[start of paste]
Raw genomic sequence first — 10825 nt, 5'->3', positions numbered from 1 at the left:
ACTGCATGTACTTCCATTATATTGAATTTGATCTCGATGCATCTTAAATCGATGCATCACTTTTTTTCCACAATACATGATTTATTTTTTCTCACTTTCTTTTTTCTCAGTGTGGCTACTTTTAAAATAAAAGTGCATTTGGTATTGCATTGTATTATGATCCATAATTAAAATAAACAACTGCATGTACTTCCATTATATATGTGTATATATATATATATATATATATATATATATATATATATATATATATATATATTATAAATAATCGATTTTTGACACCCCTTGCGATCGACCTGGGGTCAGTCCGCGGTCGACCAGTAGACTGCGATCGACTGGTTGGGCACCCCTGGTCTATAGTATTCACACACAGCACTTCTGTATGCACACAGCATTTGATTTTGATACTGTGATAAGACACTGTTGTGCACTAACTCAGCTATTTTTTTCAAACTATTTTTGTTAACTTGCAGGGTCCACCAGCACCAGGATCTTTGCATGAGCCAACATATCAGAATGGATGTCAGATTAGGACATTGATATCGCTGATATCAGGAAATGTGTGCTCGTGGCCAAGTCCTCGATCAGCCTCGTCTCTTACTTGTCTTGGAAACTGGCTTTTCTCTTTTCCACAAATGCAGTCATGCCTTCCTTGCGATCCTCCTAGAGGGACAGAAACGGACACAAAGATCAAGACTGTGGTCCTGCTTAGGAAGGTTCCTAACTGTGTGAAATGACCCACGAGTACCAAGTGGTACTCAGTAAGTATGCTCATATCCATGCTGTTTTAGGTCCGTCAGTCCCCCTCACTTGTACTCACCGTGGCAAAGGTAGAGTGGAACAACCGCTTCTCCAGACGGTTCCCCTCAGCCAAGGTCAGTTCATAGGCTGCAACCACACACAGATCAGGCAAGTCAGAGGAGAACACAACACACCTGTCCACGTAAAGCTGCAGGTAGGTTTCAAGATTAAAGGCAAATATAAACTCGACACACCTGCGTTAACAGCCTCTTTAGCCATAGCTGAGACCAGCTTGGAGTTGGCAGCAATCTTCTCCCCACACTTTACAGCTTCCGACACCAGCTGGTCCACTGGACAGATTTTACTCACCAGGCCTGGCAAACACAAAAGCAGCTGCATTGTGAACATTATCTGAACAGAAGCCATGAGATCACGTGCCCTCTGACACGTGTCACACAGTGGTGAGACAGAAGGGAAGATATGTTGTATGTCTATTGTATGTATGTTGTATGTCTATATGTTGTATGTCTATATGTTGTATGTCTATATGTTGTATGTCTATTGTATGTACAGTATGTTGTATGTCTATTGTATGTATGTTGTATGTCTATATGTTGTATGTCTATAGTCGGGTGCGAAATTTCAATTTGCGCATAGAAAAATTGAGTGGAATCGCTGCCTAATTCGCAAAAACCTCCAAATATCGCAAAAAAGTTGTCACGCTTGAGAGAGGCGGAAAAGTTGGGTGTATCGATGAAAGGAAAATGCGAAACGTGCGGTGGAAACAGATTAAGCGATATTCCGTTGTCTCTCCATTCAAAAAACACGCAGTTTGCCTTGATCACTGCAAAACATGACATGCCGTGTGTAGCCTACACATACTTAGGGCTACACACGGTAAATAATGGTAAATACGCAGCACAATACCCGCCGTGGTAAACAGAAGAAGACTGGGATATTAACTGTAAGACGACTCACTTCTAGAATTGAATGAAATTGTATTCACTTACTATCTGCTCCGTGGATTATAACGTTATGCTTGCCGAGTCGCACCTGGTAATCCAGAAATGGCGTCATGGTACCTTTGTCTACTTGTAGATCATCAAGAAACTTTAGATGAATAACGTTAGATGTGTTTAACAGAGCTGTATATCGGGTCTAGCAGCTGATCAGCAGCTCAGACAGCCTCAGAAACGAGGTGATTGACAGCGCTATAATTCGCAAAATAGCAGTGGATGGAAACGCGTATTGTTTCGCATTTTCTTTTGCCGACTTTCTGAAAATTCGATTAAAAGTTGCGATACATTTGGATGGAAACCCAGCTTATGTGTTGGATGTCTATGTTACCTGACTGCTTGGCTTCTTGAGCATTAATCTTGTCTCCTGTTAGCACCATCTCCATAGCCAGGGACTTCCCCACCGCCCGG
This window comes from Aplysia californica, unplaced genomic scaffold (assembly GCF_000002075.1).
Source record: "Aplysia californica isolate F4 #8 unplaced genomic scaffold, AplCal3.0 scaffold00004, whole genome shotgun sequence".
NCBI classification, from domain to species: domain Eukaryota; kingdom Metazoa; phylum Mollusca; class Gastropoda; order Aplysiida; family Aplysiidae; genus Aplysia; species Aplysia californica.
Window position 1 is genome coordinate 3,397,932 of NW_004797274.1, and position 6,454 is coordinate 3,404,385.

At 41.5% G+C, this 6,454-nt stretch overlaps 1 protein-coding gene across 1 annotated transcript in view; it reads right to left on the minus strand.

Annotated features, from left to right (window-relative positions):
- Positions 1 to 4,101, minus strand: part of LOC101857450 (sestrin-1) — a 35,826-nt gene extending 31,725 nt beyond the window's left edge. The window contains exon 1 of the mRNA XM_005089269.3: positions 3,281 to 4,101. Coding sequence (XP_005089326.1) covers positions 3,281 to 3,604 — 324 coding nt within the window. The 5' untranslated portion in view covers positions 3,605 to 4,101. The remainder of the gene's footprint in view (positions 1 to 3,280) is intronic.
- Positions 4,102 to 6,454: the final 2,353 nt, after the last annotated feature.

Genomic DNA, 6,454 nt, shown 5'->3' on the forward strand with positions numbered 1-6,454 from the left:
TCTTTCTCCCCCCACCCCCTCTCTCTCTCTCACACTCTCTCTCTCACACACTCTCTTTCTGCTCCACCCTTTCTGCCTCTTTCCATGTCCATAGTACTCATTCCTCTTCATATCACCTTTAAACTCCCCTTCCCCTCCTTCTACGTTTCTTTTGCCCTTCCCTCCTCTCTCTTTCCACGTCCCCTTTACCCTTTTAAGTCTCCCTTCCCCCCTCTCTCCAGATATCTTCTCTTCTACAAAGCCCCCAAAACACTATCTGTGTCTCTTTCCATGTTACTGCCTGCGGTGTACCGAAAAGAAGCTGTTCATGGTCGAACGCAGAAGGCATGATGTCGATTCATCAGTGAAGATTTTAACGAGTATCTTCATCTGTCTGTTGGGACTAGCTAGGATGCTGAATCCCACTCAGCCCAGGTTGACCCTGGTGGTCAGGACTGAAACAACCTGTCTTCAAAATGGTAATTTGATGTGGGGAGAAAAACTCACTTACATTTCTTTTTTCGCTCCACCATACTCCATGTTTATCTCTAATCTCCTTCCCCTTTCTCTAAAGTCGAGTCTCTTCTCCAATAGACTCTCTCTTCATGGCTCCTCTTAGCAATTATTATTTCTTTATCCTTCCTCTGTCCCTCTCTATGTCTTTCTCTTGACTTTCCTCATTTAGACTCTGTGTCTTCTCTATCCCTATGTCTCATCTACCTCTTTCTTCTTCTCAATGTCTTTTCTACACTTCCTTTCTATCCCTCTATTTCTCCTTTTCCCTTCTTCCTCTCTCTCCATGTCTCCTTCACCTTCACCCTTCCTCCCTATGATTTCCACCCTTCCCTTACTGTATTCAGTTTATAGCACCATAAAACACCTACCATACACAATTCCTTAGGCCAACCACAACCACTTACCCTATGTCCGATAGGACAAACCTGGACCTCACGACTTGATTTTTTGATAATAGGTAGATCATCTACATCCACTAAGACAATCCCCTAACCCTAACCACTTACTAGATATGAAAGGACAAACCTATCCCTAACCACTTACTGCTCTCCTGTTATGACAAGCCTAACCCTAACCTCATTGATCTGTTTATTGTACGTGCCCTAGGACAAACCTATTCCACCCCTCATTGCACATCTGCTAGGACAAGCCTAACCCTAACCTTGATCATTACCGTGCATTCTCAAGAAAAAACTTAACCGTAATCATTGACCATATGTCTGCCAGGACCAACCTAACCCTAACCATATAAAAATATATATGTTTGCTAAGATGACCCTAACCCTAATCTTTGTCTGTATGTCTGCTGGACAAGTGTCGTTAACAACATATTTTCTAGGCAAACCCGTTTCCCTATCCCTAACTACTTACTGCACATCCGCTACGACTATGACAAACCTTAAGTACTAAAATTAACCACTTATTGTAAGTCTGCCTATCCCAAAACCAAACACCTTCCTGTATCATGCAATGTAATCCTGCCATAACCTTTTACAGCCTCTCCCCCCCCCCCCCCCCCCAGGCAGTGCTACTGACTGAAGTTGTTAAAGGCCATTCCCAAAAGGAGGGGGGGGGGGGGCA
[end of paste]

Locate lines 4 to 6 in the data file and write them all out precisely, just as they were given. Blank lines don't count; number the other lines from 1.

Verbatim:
Source record: "Aplysia californica isolate F4 #8 unplaced genomic scaffold, AplCal3.0 scaffold00004, whole genome shotgun sequence".
NCBI classification, from domain to species: domain Eukaryota; kingdom Metazoa; phylum Mollusca; class Gastropoda; order Aplysiida; family Aplysiidae; genus Aplysia; species Aplysia californica.
Window position 1 is genome coordinate 3,397,932 of NW_004797274.1, and position 6,454 is coordinate 3,404,385.